INTERNET EXPLORER (IE) has seen its market share drop dramatically in recent years to less than 50 per cent of the market, with many unhappy punters ditching it in favour of faster and more feature-rich alternatives such as Firefox and Chrome. However, with the beta release of IE9 now upon us, it's fair to ask whether Microsoft is finally back on track with the next version of its much criticised web browser.
Among the new features in IE9 are enhanced support for web standards such as HTML5 and CSS3, along with hardware accelerated graphics, which shifts some of the donkey work to the GPU.
Microsoft has previously released several Technical Previews of IE9, but the beta is the first version to showcase its new minimalist user interface, which is designed to be as unobtrusive as possible. Just a few controls are visible at the top of the browser window, including forward and back buttons and the web address bar, which also now combines the functionality of the search box from IE8. To the right is a Home button, while a star icon indicates Favourites and a gear wheel accesses the menus for other browser settings.
This minimalist design does provide a larger area for displaying web content, but it could confuse some users until they work out how to find all the functions that used to be available from drop-down menus in IE8 and earlier versions of the browser. In tests, we found the IE9 beta stable and responsive, and we had few problems accessing websites, although some web-based applications required us to hit the compatibility button, introduced in IE8, before they would display properly.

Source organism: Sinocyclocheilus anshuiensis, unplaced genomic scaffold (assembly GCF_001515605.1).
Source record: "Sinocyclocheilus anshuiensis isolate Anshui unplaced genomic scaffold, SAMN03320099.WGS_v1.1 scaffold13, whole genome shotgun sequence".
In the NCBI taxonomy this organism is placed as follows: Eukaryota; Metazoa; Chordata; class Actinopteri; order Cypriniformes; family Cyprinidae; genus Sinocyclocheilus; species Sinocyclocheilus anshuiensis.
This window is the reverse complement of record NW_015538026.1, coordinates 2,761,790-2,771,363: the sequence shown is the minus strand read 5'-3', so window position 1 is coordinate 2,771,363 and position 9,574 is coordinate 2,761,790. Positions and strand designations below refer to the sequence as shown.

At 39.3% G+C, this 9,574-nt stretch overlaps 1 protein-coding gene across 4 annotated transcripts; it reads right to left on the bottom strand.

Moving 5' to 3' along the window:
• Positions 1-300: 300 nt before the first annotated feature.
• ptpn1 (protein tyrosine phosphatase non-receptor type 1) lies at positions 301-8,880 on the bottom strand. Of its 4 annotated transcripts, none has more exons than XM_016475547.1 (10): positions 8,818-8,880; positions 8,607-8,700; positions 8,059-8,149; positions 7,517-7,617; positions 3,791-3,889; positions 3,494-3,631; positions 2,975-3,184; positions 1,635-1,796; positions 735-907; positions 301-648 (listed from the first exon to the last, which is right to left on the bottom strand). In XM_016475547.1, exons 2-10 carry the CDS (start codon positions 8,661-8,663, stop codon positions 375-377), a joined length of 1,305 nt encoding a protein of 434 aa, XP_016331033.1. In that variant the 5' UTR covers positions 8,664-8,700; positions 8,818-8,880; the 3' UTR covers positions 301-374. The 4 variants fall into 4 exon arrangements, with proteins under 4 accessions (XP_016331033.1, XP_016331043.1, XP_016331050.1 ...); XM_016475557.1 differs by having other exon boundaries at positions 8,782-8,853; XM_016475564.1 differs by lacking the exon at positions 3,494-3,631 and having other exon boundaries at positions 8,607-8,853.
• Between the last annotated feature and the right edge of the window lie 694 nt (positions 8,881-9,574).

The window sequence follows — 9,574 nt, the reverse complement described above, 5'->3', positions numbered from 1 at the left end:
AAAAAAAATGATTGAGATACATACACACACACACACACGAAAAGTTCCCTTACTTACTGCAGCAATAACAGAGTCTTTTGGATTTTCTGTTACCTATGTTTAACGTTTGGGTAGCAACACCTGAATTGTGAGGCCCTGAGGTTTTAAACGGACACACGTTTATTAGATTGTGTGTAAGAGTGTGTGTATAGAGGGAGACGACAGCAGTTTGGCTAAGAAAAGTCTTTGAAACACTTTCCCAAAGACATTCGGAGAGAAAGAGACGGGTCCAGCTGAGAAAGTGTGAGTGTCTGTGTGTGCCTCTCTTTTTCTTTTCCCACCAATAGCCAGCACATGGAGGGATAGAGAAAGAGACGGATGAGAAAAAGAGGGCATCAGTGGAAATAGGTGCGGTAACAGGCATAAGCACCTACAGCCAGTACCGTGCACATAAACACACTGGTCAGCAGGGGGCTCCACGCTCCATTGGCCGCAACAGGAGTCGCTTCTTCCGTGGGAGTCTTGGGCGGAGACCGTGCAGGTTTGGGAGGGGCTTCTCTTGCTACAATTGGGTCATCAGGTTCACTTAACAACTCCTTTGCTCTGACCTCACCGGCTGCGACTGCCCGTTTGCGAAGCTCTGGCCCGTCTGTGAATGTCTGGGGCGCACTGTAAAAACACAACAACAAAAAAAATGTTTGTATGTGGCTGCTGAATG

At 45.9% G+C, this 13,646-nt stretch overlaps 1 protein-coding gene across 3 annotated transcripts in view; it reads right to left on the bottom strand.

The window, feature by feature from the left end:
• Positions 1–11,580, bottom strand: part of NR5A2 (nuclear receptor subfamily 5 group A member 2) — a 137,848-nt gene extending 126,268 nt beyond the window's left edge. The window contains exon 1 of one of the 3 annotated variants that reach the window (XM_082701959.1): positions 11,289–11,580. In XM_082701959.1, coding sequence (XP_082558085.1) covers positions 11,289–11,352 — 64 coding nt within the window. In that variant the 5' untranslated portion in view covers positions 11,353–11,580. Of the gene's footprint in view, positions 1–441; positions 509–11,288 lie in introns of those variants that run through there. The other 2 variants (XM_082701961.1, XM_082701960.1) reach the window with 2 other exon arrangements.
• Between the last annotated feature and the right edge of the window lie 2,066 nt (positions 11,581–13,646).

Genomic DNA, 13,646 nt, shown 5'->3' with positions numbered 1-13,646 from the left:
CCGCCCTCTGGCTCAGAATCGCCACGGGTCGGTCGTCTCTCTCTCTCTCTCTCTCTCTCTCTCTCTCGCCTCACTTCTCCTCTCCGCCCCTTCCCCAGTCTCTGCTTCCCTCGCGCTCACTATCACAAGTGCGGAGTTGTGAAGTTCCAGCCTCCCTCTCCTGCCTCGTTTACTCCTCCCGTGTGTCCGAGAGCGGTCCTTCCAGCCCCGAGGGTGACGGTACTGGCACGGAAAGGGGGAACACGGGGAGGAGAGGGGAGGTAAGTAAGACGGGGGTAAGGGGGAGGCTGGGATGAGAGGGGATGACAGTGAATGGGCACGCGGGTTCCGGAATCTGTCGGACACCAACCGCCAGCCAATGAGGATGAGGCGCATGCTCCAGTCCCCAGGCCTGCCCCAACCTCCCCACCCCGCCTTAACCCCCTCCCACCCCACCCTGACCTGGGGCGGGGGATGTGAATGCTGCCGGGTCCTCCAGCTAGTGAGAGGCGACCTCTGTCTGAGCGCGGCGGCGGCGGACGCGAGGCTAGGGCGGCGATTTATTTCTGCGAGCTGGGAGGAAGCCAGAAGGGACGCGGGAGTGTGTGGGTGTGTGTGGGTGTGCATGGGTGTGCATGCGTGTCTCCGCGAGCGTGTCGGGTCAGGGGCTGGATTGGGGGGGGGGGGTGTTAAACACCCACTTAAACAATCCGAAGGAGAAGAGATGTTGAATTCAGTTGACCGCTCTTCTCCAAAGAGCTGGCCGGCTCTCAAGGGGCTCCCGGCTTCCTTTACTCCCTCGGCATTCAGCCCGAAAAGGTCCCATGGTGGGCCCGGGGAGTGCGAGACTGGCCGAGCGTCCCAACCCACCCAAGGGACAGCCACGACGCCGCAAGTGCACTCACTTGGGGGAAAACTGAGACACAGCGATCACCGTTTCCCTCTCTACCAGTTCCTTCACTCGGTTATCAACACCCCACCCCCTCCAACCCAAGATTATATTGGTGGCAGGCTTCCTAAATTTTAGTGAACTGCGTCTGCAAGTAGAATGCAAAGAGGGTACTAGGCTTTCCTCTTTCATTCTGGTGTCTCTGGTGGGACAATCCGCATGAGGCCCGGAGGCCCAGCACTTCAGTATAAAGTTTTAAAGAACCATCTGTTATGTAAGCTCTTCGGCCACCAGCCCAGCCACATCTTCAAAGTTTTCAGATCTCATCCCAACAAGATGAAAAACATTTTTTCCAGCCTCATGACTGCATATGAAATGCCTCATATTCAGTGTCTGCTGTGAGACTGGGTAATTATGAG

On our test PC, IE9 was able to keep up a decent rate of 60 frames per second when animating 100 on-screen fish, whereas Firefox could only manage a relatively sluggish seven to 10 frames per second with the same scene. However, users should not get the impression that IE9 is suddenly leading the way in browser innovation. Some new features of this beta, such as the ability to 'tear off' a tab as a separate browser window, are already supported in the latest version of Firefox.
The HTML5 demos on Microsoft's webpage also appear to work equally well with Firefox, while we found that some CSS3 effects, such as applying shadows behind text, are already implemented in release versions of Firefox but not supported in the IE9 beta. Nevertheless, Microsoft has greatly improved its compliance with web standards. Under the Acid3 test from the Web Standards Project, IE9 scores an impressive 95 out of 100, just beating Firefox 3.6 which scores 94.
Other new features of IE9 include the ability to pin a web site to the taskbar in Windows 7, which provides a shortcut from which users can open favourite websites directly. Websites that are pinned this way can add jump lists - pop-up menus introduced in Windows 7 - to access webpages or features. This even extends to play and pause controls for embedded media objects inside pinned web sites. Microsoft also provides a demonstration of this on its IE Test Drive webpage.
More welcome are the security improvements added to Microsoft's Smartscreen Filter technology. In the IE9 beta, this extends to protect against malware in adverts on webpages, and offers more relevant warnings about downloads. The latter feature, download reputation, checks unsigned executables against a database to see if the file has been downloaded often before. If not, it issues a stronger warning against downloading and running the file.
Overall, we found that IE9 beta looks good, and the final release should be a worthy rival for Firefox and Chrome when it ships, although there is as yet no news on when this might be.
Some recent news stories have indicated that the release version of IE9 will only run on Windows 7 with SP1 installed, but Microsoft has moved to clarify the situation. IE9 will require some operating system components that are in SP1, but these will be downloaded automatically if a user installs IE9 on a machine with the current Windows 7 release code. However, IE9 will not run on any version of Windows XP, only Windows Vista or Windows 7. µ
Sign up for INQbot – a weekly roundup of the best from the INQ